Old and modern huts, side by side – the Finsteraarhorn Huts. The old hut is still used as a winter room, and off season hut. The Finsteraarhorn itself, rises up in the background.
Crossing rock at point 3617 meters where you leave one glacier and turn the rock corner to access the final glacier approach to the upper ridge. Up until about 4100 meters, at the Hugisattel, it is primarily glacier hiking. The final rock ridge is AD.
The Finsteraarhorn Northwest Ridge (Regular Route) 4274 meters
A classic Alps 4000 meter peak and the highest peak of the Berner Oberland
Description : Climbing the Finsteraarhorn, in summer, feels more like an expedition than a typical Alps outing. Simply put, there is no quick, or very simple approach to this mountain. While not difficult, the time spent walking on glaciers to the hut makes the experience a bit tiresome. But, it does provide for a very thorough tour of the Aletsch Arena. As such, the mountain is very popular in spring as a ski peak, in fact one of the Alps most famous.
Nevertheless, the Finsteraarhorn is a desired summer objective. It is the highest peak of the Berner Oberland, and seen from a distance is a striking shark’s fin set amongst more gentle summits.
For most parties, the fun begins at the Jungfraujoch where you will descend the Aletschgletscher to the Konkordiaplatz, a massive plateau where three enormous glaciers converge. From the Konkordiaplatz, you’ll turn east and hike up the Grüneggfirn to the Grünhornlücke, and finally, a long traverse to the Finsteraarhorn Hut. This is a very long day on glaciers, around 6 hours, be ready to sweat, scan non-stop for crevasses, and navigate funky walking. Don’t think about the return…
Once at the hut your mood will improve dramatically. The hut is big, modern and beautifully situated. Have a beer and forget about the fact that you also have to retrace your steps. For now, just get ready for the Finsteraarhorn.
Odds are you aren’t the only one there to climb it, but still, it is always a good idea to go find the route you will walk to the peak. Since you’ll be starting in the dark, get to know exactly where you will go when you leave the hut, and where you are headed – it sounds silly, but make the route is to the right mountain… there are often several trails leaving from huts.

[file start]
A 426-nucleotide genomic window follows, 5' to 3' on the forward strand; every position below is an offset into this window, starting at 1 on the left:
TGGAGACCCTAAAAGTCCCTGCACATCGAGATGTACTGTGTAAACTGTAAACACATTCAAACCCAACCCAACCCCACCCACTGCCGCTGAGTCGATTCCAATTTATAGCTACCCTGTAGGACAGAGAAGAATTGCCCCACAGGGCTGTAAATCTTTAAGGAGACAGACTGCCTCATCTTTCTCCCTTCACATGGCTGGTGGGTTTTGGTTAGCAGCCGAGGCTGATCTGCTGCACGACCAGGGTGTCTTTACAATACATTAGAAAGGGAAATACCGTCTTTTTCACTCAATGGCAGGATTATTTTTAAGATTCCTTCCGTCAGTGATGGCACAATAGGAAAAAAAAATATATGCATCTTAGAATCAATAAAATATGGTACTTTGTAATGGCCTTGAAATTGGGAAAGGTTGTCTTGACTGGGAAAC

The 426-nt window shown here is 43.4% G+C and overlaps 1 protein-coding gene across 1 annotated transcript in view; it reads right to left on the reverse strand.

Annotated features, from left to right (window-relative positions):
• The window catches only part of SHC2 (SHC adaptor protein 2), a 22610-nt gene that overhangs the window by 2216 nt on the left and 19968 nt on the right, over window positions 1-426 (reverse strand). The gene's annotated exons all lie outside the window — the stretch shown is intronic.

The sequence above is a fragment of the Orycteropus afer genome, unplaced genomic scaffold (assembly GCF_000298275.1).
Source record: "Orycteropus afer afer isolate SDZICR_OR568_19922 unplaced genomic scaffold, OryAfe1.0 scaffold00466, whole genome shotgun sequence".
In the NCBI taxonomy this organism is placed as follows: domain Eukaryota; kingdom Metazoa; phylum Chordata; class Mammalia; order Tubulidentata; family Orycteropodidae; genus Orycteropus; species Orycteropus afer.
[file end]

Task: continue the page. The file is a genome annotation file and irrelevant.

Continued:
Much of the climb itself is very similar to what you did getting to the hut, walking on glaciers, except now they’re steeper and mentally easier given that you have a higher objective. At the Hugisattel (4100 meters) you’ll change gears and head up a rock ridge (II) to the summit.
Descend the same route to the hut. And now… how to get out? There are options.
> Back to the Jungfraujoch, which is, as you well know, long, but this time ~1300 meters ascent in ~15km. And, you’ll need to make the last train if you do this in the same day as the Finsteraarhorn. Not recommended. If you prefer to go back out via the Jungfraujoch, you can 1) Overnight at the Finsteraarhorn Hut and do the whole walk in the early morning hours, or 2) Go the Konkordia Hut after climbing the Finsteraarhorn (~2 hours) and ascend the Aletschgletscher to the Jungfraujoch in the early morning.
> Walk out over the Grünhornlücke, down the Aletschgletcsher and out to Märjelenseen to Fiescheralp and a tram ride down to Fiesch where you can ride a train back to Interlaken or Grindelwald. This is also a very long walk, so again, the same options apply, an overnight at Finsteraarhorn or Konkorida Hut is likely.
> Walk out via the Oberaarjoch to the east, with an overnight at the Oberaarjoch Hut before walking to the Grimsel Pass. While a beautiful option, the Grimsel Pass has more limited service, and bus only, to start you back to Interlaken or Grindelwald.
Clearly this is a big endeavor, more so for the duration of walking time. Of course it is possible to do it in two days, but fitness levels should be high. Given the amount of time spent on glaciers, you are going to leave with an all new understanding of the Aletsch Arena, and this is truly the big reward.
Start : Jungfraujoch (options, see description) / Finish : Jungfraujoch (it’s complicated, see the description)
Difficulty : PD
Vertical : ~ 2100 total meters getting to the summit
Dan’s Tip : This is a big trip, go light and be ready for anything on the glaciers. If you don’t have an understanding of crevasse rescue or glacier navigation, do not attempt this trip without a mountain guide.